The Seven Years War, The War Game, 28mm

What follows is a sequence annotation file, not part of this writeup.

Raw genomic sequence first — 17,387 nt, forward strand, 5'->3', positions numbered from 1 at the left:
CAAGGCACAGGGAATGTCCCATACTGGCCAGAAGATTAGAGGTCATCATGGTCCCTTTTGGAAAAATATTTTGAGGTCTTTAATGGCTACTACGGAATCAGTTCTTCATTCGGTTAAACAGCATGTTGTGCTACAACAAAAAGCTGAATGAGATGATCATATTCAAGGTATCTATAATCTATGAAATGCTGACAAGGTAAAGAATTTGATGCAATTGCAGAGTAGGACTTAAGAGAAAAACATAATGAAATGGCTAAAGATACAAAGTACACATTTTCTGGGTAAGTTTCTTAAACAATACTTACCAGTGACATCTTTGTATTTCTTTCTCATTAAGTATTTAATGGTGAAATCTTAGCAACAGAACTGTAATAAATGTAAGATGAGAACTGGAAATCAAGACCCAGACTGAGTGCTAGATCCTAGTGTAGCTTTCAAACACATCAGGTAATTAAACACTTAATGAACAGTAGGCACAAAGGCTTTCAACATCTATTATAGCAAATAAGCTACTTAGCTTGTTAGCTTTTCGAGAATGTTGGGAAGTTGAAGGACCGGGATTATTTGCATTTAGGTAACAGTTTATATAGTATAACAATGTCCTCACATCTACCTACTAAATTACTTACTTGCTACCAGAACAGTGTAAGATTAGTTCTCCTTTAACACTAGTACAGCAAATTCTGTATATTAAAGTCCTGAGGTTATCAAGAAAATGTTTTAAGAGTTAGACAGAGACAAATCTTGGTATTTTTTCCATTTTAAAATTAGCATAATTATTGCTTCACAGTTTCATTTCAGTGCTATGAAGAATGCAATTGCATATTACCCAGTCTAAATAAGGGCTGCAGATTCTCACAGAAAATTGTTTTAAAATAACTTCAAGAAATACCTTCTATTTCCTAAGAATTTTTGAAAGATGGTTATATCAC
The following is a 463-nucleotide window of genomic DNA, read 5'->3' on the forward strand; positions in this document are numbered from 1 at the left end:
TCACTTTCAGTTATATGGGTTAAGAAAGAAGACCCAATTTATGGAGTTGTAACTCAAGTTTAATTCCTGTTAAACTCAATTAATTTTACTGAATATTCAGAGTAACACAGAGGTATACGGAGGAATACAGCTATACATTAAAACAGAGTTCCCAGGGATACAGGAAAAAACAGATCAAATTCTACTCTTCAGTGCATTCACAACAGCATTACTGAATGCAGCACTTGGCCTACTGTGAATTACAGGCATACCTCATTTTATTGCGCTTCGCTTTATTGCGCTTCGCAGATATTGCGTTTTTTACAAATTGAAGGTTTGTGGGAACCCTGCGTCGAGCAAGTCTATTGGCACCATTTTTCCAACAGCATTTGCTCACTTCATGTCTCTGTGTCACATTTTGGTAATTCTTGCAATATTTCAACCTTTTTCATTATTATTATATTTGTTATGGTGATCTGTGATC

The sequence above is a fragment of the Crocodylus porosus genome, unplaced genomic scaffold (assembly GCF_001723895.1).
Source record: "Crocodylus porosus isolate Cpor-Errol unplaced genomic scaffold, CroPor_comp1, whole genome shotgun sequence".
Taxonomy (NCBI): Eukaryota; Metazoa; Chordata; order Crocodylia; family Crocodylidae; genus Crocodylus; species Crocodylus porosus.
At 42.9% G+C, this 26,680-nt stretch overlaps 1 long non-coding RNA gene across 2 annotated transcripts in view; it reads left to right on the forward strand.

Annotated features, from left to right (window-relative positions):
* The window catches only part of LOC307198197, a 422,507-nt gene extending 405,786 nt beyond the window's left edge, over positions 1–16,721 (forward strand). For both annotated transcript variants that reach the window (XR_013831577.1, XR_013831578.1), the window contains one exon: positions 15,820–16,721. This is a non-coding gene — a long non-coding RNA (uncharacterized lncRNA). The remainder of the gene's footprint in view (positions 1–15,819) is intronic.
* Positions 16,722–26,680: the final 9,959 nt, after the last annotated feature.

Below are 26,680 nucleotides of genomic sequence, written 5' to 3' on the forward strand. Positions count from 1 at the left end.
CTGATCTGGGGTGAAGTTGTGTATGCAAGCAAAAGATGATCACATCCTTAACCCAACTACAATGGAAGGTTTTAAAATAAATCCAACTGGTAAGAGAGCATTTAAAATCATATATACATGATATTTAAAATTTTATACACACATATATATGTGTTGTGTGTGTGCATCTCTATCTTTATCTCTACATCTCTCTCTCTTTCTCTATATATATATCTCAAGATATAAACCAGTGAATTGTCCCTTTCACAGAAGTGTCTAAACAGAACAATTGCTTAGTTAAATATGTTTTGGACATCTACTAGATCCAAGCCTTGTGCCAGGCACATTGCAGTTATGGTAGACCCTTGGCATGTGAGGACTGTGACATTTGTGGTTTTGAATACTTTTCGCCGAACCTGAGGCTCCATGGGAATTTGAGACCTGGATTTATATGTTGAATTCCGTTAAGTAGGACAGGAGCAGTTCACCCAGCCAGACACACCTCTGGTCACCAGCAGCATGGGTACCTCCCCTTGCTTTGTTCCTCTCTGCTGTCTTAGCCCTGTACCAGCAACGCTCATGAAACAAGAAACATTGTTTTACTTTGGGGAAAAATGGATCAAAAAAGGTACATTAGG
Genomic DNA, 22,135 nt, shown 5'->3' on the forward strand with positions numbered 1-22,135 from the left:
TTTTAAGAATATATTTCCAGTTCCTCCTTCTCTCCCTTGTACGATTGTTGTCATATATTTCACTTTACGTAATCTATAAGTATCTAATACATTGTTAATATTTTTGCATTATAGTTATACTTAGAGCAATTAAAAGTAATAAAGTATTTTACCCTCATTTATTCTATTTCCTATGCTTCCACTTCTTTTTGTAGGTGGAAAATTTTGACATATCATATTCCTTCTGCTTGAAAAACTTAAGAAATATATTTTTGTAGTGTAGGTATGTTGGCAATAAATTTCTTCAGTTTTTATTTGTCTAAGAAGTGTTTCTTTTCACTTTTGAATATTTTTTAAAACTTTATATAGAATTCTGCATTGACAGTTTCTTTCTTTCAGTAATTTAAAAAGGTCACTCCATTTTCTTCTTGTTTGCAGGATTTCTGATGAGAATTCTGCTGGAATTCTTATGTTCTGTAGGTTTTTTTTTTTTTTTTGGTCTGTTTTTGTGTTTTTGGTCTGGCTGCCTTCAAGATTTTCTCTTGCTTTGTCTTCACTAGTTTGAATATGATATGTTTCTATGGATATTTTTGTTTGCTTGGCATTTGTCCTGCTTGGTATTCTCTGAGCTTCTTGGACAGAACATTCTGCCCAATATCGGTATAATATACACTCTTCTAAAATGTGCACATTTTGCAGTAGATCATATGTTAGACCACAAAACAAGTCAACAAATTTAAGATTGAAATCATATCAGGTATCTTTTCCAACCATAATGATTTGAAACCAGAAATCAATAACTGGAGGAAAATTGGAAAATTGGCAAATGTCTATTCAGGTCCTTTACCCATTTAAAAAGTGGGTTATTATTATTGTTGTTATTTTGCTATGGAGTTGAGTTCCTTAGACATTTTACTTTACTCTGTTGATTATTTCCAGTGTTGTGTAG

Once every now and again you take part in a wargame that becomes an instant “classic”. This was one of them. I’ve been playing games up in Kirriemuir with the League of Gentleman Wargamers for a bit over a decade, and through the years we’ve staged several memorable games. This though, was an extra special treat. We played a mammoth Seven Years War game, on two tables, one of which was so large you couldn’t reach the middle. We had thousands of figures, in three armies – French, Russian and Western Allied. Best of all though, the weekend-long game was organised by Charles S. Grant, using a modified version of the rules first published by his father back in 1971. So, this was a game that was a little out of the ordinary. I have to confess, I’ve never played The War Game, although I’ve had a copy of the rules for years. Since they were published the rules have evolved somewhat, and Charles S. Grant published a new edition a few years ago. Even it is out of date, as the rules keep on evolving. That’s why Charles S. doesn’t like them being seen as “old school”, whatever that may mean. They might be venerable, but the rules are keeping up with the times.I read them through before the game, and on the day Charles and his son Charlie (above) were on hand to explain the rules first developed by their father and grandfather respectively. It was a nice gesture on Fathers Day to see two generations of Grants playing a game first developed by an even earlier generation. The premise was that the French were attacking the Western Allies on the big “Bruno” table, while on the smaller “Kretchnau” one (above), the Russians were trying to exit the table by fording a river and fighting their way past a French blocking army. Their aim was to lend succour to their British, Prussian, Hessian and Hanovarian allies on the big table. We started off with just our small advance guards on the table. the plan was to scope out the terrain, and seize key locations before the main armies advanced into contact. Well, for us French players we didn’t do that well. By the end of the scouting and skirmishing aperitif game the Allies had seized control of several key towns, including Bruno and neighbouring Asche. Just as importantly, they controlled the high ground between the two villages, which really limited the ability of the French to deploy. Still, we were up for a fight. When our main armies finally came I read my orders from Colin, our French CinC. They told me to take that high ground, so that’s where my cavalry brigade headed. The hill was occupied by eight squadrons of Allied cavalry – mainly British – and we had ten squadrons, including the Gendarmes. Easy, eh? The trouble was, Chris (playing the British commander) threw a spanner into the works by sending a unit of British light dragoons charging out from behind Bruno, which caught Colin’s Gendarmes in the flank. Then, when my own squadrons charged home, they were repulsed all along the line! It wasn’t exactly a glorious start to the battle…Over on our right flank Mark’s Reichsarmee (fighting for the French) was holding its own against a Prussian force, although their deployment was a bit constrained by a river that sloped diagonally across the table. In between Colin and Mark though, was Dale. The poor fellow was targeted by Charlie, whose Prussians had their blood up. So, Dale spent the whole weekend fending off a Prussian blitzkrieg, with his army getting whittled away to nothing along the way. It was entertaining, in a horrific sort of way…Far to the east, on the Kretchnau table, the French (played by John and Kevin) got the jump on the Russians, and managed to seal off the exits from the western table edge. the Russians (played by “the Putin brothers” Peter and James) tried everything from launching cavalry charges to harassing the French with their Cossacks. None of it worked, and in fact by the end of the game it was the French who sent troops to reinforce the Bruno table, rather than the Russians. Back in the centre of the Bruno table Colin launched repeated assaults on Bruno itself, and eventually managed to force Chris’ British and their allies to the very southern outskirts of town. However, the debacle on their right meant that the final town clearing never took place, as French reinforcements had to be diverted to prop up the gap left by Dale’s collapse. For my part I did what I could to drive the Hanovarians from Asche, but they resolutely held their strongpoint throughout the weekend. In fact I spent most of the game fighting Steve and his Hanovarians, while lining up my infantry for the final assault on that pesky hill between Asche and Bruno. In fact we packed in early on the Saturday evening, and the following day we all knew it would be an extra-short day’s gaming, as several players had long drives ahrad of them. Still, mon Sunday morning I was determined to launch my infantry in an all-out assault. I actually moved off towards that elusive high ground, but what stopped me was the tabletop. I couldn’t physically reach the middle of the table, and besides, having just had a grenadier battalion ridden down by Hanovarian dragoons, I was leery of the massed cavalry waiting for me on the hill. So, I kept putting off the assault, and eventually I ran out of time. Over on our right Dale had finally consolidated his remnants into a line behind the diagonal river, propped up by the Reichsarmee on his right. For his part Mark’s Reichsarmee had been doing well, crossing the river to kick over Bill’s Prussians, and generally punching above their weight. I was glad, as for the most part those were my Reichsarmee figures. I took a proprietorial delight in the fact that they were performing better on the tabletop than they ever had when I had command of them! Even Charlies seemed to have run out of Dale’s troops to kill, and while he began sparring with the troops on Colin’s right flank, between the farm (above) and Bruno to the east, it was clear that there wouldn’t be an Allied breakthrough – or Russian reinforcements. By then though, over on my side of the table, I’d finally seen off the last of Steve’s Hanovarian cavalry, using the rump of my shattered brigade that assaulted the hill that morning. That blew a big hole at the far right of the Allied line, and I fed my fresh reserve French cavalry brigade through the gap.That was when the leading French riders came upon another large body of horsemen approaching from the east. This turned out to be the head of the column of reinforcements sent from the Kretchnau table. These two forces combined had the potential to roll up the Allied right flank, and finally do what I’d been unable to do all game, and drive the British cavalry from their hill. That though, was where Charles halted the game. The French had definitely won on the Kretchnau table, but on ours we’d not made any real dent in the Allied line – and of course we’d lost most of Dale’s division of troops. As Charles put it, the flank breakthrough meant the Allies would have to pull back in the night, but by holding Asche and Bruno, and slaughtering Dale, they’d done well enough to earn themselves a minor victory. The real winners though, were the dozen wargamers who got the chance to play the game, and to experience The War Game for themselves. Thanks Charles, for making it happen. It was a real treat.